TCEQ proposal could double water bacteria
By Terri Richardson East Texas Community Newspapers
June 23, 2010 at 6 p.m.
The Texas Commission on Environmental Quality proposed sweeping changes for water quality standards in March, including more permissive levels for E. Coli in recreational waters.
Beaches were closed this past weekend at Lake O' the Pines when E. Coli was found in higher concentrations than allowed.
"At Lake O' the Pines, we know the amount of bacteria is very high, and they're going to keep the beaches closed until the numbers come back below some standard," said Rick Lowerre, spokesman for the Caddo Lake Institute, one organization in the Cypress Basin watershed concerned with possible loosened restrictions on water quality.
Under changes proposed by the state agency, the standard allowing E. coli would double, he said. Lowerre said that would also double the chances for people to get sick.
Officials with the U.S. Army Corps of Engineers blamed rainwater runoff two weeks ago in washing bacteria into the lake from chicken litter, cattle manure and other sources.
"They're not all going to get sick from E. Coli. They're going to get sick from viruses and other bacteria in the water," Lowerre said. "E. Coli is the simple measure that the water is polluted. If we increase the standard, then all those pollutants will increase."
TCEQ spokeswoman Andrea Morrow said current standards were set "optimistically" and when little was known about many bodies of water, so small and seasonal streams are held to the same recreational use standards as large lakes.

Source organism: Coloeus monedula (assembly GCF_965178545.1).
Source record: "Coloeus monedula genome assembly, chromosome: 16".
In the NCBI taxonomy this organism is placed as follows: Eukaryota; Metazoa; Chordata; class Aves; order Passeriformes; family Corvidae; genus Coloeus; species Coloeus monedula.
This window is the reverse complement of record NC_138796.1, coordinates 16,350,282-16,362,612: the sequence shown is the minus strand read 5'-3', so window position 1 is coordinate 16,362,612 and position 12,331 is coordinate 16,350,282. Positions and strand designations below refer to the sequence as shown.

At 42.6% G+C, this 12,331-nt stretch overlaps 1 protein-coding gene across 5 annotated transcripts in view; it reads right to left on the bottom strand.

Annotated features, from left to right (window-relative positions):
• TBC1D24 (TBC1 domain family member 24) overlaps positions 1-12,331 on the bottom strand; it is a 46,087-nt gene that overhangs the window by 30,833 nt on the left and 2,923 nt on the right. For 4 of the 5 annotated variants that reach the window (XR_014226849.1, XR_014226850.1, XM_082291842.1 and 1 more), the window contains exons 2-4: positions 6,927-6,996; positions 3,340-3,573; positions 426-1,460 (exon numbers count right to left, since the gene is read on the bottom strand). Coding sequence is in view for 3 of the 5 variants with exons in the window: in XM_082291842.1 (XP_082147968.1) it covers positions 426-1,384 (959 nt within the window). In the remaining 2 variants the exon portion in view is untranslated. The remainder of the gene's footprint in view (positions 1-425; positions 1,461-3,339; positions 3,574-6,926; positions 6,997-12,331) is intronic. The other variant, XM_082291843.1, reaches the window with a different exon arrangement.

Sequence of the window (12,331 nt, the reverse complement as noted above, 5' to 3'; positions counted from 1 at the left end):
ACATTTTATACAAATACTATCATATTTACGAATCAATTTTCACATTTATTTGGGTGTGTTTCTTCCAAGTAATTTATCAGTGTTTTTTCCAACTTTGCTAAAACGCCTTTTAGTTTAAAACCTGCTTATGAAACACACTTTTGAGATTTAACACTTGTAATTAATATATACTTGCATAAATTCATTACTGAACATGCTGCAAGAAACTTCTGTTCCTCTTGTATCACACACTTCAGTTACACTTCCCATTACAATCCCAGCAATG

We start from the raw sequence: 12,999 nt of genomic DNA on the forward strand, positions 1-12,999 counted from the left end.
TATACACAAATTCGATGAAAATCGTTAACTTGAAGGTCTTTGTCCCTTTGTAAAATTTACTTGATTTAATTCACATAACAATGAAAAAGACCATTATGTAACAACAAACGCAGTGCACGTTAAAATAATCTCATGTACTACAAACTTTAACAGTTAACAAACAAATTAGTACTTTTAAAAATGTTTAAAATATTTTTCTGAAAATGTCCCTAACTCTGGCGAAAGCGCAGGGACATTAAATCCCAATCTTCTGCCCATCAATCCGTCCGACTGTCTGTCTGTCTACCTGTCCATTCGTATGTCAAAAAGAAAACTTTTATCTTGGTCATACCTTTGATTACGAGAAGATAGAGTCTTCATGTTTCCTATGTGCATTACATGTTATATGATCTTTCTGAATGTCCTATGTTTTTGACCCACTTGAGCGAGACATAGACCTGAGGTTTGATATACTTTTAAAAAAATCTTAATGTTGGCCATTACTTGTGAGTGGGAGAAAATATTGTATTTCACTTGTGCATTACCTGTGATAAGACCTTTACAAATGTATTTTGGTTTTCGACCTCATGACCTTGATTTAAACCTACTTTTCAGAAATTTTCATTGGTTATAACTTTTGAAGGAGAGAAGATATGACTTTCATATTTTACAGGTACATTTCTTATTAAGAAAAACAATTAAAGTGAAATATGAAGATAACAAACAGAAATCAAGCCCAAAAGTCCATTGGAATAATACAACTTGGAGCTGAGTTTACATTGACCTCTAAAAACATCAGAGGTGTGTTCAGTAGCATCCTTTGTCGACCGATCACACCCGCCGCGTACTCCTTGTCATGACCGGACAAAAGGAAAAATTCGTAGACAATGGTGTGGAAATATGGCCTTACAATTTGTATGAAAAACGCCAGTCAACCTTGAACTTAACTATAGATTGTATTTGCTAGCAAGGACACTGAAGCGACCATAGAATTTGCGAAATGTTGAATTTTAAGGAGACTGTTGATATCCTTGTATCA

"Now, because of the agency's strong commitment to conduct restorative actions (pollution clean-up plans) for water bodies that don't meet standards, it's become important to ensure the standards for specific water bodies provide appropriate, realistic targets," she said.
Included in the proposal is a system for assigning the amount of bacteria permitted in each different body of water by its use and potential for recreation, she said. The most restrictive limit on bacteria would be for lakes and rivers where people go swimming, skiing or have other recreational contact.
If adopted, changes would be submitted to the U.S. Environmental Protection Agency for review for compliance with the Clean Water Act and will not be enforced until also approved by the EPA, state officials said.
Roy Darville, ecologist at East Texas Baptist University in Marshall, said those changes normally take time. The last time TCEQ commissioners adopted changes to the Texas Water Quality Standards, it took the EPA seven years to finalize the standards with some proposals rejected and others modified, he said.